Student loan debt is an epidemic that’s reached a staggering milestone. Graduates are dealing with the highest student loan debt ever. They have more than $1.5 trillion to pay back to Uncle Sam and private loan companies.
How did we get here? How did we go from $600 billion in school loan debt only a decade ago to the mountain of today?
There are many factors, and few of them are going away. In the meantime, students face six-figure debt before they enter the workforce.
Learn what caused these problems, what options students have to help combat the debt, and its impact on their lives below.
For-Profit Colleges Help Create Highest Student Loan Debt Ever
While the cost of college is high, the institutions themselves were not for profit in the past. They paid for salaries, infrastructure, and more from a mix of tuition and donations.
It was possible to go to a state school for a lower amount than a private institution.
Then colleges and universities sprang up that were for profit. Many inflated graduation numbers and job placement statistics to get students to apply and take on the extra debt. Many times, the colleges weren’t accredited, and the degrees were worth little in the actual job market.
Students didn’t have access to financial aid options available to those interested in accredited schools. They graduated with high loan debt and little prospects for a job that could help pay it off.
College Debt Exceeded Income
College loans have long been difficult to pay off. The number of graduates declaring bankruptcy for student loans was so bad the government changed bankruptcy rules to make them ineligible.
Still, loan amounts were low enough that many students could get a job and make regular payments. The days of a 10-year repayment plan are gone. Students graduate with loan amounts that far exceed the income of their first jobs.
Faced with the rigors of adulthood and low paying jobs, they let student loans fall to the wayside. The loans continued to gain interest until the student defaults.
Private Loans Elevated Interest Rates
Many years ago, a student applied for financial aid and a mix of grants and federal student loans to pay for college. The federally backed loans had graduated interest rates lower than those found in the private sector.
The government decreased its investment in higher education. Students and parents needed to find alternative methods to pay for college. Private student loans have higher interest rates and longer payback times than their federally funded counterparts.
Student loan balances climbed. The burden of payment shifted from the government to students and parents. Student loans are even dragging down the economy.
Careers Want More Education
College was once a place for the elite. Your average Joe could graduate from high school and earn a great wage without a degree.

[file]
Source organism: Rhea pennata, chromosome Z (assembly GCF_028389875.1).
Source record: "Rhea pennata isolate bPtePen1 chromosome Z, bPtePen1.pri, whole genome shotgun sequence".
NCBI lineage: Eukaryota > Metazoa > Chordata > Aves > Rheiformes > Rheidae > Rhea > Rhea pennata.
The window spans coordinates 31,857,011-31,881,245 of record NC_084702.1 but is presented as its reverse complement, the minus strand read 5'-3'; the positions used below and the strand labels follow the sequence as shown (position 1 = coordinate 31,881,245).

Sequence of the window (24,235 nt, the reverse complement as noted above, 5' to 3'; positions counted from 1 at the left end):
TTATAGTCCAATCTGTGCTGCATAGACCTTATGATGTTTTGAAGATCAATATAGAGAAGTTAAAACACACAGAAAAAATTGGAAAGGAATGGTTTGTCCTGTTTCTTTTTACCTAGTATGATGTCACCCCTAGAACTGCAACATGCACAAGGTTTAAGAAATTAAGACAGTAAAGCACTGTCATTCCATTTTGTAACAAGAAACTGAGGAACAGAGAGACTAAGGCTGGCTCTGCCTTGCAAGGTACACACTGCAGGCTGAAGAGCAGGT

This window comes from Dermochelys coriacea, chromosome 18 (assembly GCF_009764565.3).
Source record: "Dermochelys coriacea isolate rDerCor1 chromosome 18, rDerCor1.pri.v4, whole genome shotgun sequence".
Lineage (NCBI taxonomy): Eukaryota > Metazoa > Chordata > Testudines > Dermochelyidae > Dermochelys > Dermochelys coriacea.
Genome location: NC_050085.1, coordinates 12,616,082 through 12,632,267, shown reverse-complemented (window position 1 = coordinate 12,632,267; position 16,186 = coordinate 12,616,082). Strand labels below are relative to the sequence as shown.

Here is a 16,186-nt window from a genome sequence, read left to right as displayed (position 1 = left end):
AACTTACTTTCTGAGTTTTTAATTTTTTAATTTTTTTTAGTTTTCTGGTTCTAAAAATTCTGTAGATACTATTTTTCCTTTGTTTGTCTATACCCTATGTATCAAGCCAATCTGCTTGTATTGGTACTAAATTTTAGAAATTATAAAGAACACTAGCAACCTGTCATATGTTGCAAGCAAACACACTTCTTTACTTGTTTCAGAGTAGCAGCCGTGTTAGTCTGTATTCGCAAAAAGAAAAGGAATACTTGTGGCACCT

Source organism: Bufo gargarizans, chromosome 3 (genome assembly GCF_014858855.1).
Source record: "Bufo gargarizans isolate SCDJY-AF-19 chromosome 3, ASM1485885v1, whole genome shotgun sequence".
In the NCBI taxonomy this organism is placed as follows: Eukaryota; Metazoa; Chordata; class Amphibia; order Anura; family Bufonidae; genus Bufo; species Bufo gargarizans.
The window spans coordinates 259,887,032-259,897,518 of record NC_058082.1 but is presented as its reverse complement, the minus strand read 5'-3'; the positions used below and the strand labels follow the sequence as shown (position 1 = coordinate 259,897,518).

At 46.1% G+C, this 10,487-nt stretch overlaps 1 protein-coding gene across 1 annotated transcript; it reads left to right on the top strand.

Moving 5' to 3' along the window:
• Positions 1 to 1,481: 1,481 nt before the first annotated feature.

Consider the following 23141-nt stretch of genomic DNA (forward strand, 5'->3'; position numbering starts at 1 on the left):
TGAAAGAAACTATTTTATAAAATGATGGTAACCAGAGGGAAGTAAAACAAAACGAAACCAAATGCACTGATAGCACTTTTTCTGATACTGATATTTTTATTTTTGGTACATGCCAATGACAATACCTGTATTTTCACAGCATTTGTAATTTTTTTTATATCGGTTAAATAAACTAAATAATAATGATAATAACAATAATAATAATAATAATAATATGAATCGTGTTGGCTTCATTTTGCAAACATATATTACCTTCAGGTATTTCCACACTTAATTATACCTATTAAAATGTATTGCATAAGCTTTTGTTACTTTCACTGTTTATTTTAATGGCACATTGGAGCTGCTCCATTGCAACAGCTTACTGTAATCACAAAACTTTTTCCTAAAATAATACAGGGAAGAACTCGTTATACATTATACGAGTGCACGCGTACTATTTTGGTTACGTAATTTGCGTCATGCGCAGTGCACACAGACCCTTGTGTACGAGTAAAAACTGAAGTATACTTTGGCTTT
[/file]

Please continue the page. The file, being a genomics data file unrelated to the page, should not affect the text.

Skills increased, and careers began placing more importance on a college education. This led more people to get their undergraduate degree.
For many careers, that is no longer enough. While people can still get a good paying job with an undergraduate degree, many places want employees to earn a graduate degree. Even if they don’t go straight from undergraduate to graduate, employers urge them to continue their education while at the job.
They say this helps the employee advance. In reality, they’re adding more debt without a guarantee of increased income.
Graduates Take on More Debt
As graduates face student loan debt, they also take out credit cards and auto loans. They continue to build more debt because of stagnant income and poor money management. They also pay for items with credit cards.
Credit card companies and their collection agencies tend to be more aggressive than student loan collectors. Student loan companies understand they can get money through wage garnishment and claiming tax refunds without worry of bankruptcy.
Credit card companies can end up losing the money through bankruptcy. Graduates feel pressured to pay off credit card debt instead of student loan debt.
Student loans with no credit can help pay for education, but it’s important to manage the debt.
Plan for Your College Debt
Unlike most other types of debt, you can plan for your college debt. When you go into it, you have an idea of how much you’ll end up in debt and have four years to plan for it.
Live far below your means and work with your employers to have it taken out of your paycheck. It’s easier to pay if you never see the money.
Don’t take on more debt. Cut up your credit cards, don’t eat out, and drive an inexpensive car until you have the income to live the life you want. Student loan debt can haunt you for decades if not taken care of.
Choose a Trade Instead
The best way to avoid college debt is to not go to college. There are many jobs that have apprenticeship programs or hire from less expensive vocational schools. They want people with specific skills and pay well.
Learning a trade through an apprenticeship can take years. You’ll end up with little or no debt from it and a valued skill set that you can take anywhere.
If you choose a vocational or technical school, there are financial programs and scholarships to decrease the cost even further.
Expect Higher Student Loans to Continue
While many countries provide free or low-cost tuition to universities, the U.S. government continues to withdraw funding from higher education. There are some states providing funding for free tuition to residents, but they are few, and there’s no guarantee other states will follow suit.
The U.S. is in the grip of the highest student loan debt ever, and it’s likely to climb further before getting better. A series of missteps in the political, educational, and banking communities caused the problem, and it takes time to reverse direction.
If you want to learn more about the student loan debt crisis or how to earn additional money to help pay off that student loan, then check out our article on how to choose stocks.